Free Essays - Depression in The Catcher in the Rye :: Catcher Rye Essays

Depression in The Catcher in the Rye The Catcher in the Rye by, J.D. Salinger is told through Holden the narrative in the story. The setting of the novel takes place in the 1940's early 1950's. Holden is sixteen years old and he has a lot of problems in his life. He becomes seriously depressed to the point he cannot deal with people and life around him. The 1940's were different from today. However, Holden Caulfield is similar to many other teenagers who go through the same problems. The 1940's were a time of nationalism. Men had to have an appearance of a tough attitude. They were never allowed to let their real feelings show. One of the major reasons Holden becomes depressed is the death of his brother Allie. He described is brother as being nothing but perfect. He keeps this guilt locked up inside him because he blames his death on himself. A memory that haunts him is when he excluded his brother from a b-b gun game. Another memory that he held on to and was never able to forgive himself for was when Allie asked Holden to go bike riding and he didn't go. Holden did not have a good relationship with his Mother or Father. He needed them the most right after the death of Allie. However, we see Holden crying out help and attention when he threw a baseball through the window and broke it and still nobody talked to him. His older brother went off to Hollywood. The only one he adores is his younger sister Phoebe. He is able to talk to her a nd he thought she understood him. He could not deal with reality. He quoted "I am the most terrific liar you ever saw in your life." He couldn't face people not even himself. He drank to make himself feel better but it just made him angrier. Many adolecesents go through the same problems as Holden does. They have no one to turn to. So they dig deeper into this hole and can't face life. However, no matter what, losing a loved one is probably the most painful loss a person can face.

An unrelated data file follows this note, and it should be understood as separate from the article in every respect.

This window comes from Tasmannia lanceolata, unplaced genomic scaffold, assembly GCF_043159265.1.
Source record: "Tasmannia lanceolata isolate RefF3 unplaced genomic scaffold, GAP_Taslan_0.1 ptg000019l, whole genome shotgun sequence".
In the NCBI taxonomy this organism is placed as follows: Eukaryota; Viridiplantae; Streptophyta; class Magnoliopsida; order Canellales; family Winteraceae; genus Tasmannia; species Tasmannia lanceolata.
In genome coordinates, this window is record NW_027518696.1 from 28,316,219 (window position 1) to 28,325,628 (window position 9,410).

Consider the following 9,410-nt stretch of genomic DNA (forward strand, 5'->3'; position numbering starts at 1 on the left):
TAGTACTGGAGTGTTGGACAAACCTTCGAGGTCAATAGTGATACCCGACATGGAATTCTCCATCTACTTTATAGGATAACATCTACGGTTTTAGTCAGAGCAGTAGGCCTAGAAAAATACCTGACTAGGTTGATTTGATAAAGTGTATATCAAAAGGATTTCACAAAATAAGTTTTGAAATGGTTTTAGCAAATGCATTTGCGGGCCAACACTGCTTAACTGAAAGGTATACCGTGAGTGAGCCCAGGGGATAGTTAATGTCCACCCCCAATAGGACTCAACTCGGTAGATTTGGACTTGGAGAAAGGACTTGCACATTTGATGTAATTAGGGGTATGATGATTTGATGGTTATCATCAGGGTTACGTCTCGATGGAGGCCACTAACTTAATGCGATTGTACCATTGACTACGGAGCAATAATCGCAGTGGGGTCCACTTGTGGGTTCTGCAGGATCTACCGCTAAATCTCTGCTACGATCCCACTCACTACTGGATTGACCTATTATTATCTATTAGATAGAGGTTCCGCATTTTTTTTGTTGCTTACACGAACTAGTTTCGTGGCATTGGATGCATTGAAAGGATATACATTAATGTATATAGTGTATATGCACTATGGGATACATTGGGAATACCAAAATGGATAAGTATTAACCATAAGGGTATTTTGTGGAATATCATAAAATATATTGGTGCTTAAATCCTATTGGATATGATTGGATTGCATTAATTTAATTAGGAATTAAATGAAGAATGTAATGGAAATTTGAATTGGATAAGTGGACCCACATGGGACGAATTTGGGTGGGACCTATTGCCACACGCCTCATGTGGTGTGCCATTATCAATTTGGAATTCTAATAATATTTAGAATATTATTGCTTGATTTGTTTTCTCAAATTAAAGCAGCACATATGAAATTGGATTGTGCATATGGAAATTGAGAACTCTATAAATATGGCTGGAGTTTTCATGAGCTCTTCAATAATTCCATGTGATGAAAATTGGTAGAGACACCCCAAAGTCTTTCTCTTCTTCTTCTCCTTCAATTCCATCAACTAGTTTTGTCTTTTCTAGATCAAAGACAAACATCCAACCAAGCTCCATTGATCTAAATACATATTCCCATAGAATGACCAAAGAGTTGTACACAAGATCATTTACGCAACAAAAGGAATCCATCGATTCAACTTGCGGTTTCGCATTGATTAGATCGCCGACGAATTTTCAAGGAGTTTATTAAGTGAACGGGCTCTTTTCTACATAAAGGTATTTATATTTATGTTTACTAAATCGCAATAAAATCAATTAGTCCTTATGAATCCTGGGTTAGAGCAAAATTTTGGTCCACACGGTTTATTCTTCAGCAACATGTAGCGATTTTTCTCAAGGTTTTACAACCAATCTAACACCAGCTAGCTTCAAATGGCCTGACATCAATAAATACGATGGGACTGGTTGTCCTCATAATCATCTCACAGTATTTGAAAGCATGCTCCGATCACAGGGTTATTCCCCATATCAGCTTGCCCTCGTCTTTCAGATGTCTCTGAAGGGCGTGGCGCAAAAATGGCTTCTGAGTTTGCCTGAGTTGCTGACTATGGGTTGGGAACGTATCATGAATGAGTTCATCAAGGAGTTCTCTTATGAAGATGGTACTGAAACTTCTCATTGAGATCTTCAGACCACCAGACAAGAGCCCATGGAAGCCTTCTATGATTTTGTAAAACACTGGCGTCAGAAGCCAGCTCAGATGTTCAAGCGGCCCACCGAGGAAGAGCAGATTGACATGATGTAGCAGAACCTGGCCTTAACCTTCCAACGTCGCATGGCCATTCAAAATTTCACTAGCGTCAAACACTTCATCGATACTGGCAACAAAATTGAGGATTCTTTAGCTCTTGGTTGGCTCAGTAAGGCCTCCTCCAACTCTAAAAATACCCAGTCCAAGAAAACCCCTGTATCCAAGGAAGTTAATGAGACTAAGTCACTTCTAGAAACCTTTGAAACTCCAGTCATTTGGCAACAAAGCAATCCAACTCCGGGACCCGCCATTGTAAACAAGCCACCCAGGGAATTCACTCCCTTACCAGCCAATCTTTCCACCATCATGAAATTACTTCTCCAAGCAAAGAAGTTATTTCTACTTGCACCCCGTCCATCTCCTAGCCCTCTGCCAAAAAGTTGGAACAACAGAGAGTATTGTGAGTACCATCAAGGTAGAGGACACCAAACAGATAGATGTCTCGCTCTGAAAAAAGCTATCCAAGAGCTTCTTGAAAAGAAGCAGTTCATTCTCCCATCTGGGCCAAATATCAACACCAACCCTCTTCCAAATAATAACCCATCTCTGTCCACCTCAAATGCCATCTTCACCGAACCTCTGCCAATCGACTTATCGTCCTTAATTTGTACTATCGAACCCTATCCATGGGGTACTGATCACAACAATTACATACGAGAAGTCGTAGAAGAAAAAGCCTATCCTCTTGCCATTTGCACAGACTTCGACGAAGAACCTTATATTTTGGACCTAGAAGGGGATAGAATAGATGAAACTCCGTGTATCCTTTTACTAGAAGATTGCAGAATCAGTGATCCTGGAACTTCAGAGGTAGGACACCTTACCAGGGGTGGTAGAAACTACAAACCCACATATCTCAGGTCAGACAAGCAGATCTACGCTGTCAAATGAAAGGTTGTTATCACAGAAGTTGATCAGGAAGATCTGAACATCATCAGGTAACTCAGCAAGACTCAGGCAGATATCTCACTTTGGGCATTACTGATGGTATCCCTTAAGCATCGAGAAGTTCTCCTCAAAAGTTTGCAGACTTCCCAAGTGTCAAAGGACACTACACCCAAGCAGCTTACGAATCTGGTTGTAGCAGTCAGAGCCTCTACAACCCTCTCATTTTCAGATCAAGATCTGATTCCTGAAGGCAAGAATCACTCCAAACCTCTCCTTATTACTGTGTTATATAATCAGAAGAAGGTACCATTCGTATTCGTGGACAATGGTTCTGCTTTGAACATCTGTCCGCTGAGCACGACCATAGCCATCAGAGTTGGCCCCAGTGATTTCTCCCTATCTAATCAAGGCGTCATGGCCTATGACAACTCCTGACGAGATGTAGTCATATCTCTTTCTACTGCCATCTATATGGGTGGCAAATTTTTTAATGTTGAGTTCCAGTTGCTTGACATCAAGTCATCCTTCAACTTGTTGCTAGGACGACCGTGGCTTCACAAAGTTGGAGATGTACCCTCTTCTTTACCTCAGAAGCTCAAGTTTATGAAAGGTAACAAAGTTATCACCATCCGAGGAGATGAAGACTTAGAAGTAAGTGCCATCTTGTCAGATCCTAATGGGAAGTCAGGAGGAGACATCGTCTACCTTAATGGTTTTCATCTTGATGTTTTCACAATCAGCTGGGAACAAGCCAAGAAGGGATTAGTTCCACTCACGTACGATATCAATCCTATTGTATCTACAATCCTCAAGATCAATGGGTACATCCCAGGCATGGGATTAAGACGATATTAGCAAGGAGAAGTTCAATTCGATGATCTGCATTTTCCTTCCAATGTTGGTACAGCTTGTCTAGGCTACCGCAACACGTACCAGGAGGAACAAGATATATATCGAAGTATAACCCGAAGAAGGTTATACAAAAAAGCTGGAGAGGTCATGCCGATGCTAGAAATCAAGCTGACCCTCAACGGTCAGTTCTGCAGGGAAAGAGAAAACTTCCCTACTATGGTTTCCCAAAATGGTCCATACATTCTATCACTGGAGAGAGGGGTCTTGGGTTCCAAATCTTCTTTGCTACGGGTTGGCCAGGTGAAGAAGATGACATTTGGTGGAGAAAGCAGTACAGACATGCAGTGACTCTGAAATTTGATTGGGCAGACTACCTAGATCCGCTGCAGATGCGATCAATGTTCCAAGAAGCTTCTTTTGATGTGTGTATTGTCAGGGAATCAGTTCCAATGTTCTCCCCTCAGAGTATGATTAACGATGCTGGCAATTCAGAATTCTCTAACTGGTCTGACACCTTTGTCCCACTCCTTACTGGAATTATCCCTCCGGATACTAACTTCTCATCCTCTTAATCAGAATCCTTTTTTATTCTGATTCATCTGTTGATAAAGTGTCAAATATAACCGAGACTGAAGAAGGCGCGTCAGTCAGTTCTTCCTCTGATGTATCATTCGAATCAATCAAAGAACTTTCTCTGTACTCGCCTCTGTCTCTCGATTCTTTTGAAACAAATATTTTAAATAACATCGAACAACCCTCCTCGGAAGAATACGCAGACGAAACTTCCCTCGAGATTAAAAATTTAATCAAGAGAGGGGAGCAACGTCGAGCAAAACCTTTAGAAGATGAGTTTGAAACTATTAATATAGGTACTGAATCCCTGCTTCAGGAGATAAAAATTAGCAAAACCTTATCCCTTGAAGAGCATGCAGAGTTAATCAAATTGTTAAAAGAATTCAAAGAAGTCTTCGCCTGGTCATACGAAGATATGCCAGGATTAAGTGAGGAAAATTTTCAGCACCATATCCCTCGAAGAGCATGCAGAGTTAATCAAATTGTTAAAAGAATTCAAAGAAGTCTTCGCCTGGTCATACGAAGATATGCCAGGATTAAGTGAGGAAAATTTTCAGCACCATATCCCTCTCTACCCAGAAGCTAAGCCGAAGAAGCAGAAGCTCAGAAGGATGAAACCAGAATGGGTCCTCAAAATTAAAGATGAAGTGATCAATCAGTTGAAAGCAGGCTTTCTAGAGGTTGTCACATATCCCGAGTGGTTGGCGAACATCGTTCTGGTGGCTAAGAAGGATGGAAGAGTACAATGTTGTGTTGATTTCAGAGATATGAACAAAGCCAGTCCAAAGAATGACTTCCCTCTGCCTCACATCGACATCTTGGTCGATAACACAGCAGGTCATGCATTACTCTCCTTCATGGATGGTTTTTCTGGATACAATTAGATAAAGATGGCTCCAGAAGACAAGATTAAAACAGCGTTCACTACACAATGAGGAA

Tuesday, January 14, 2020

Structural-Functionalism and Conflict Theory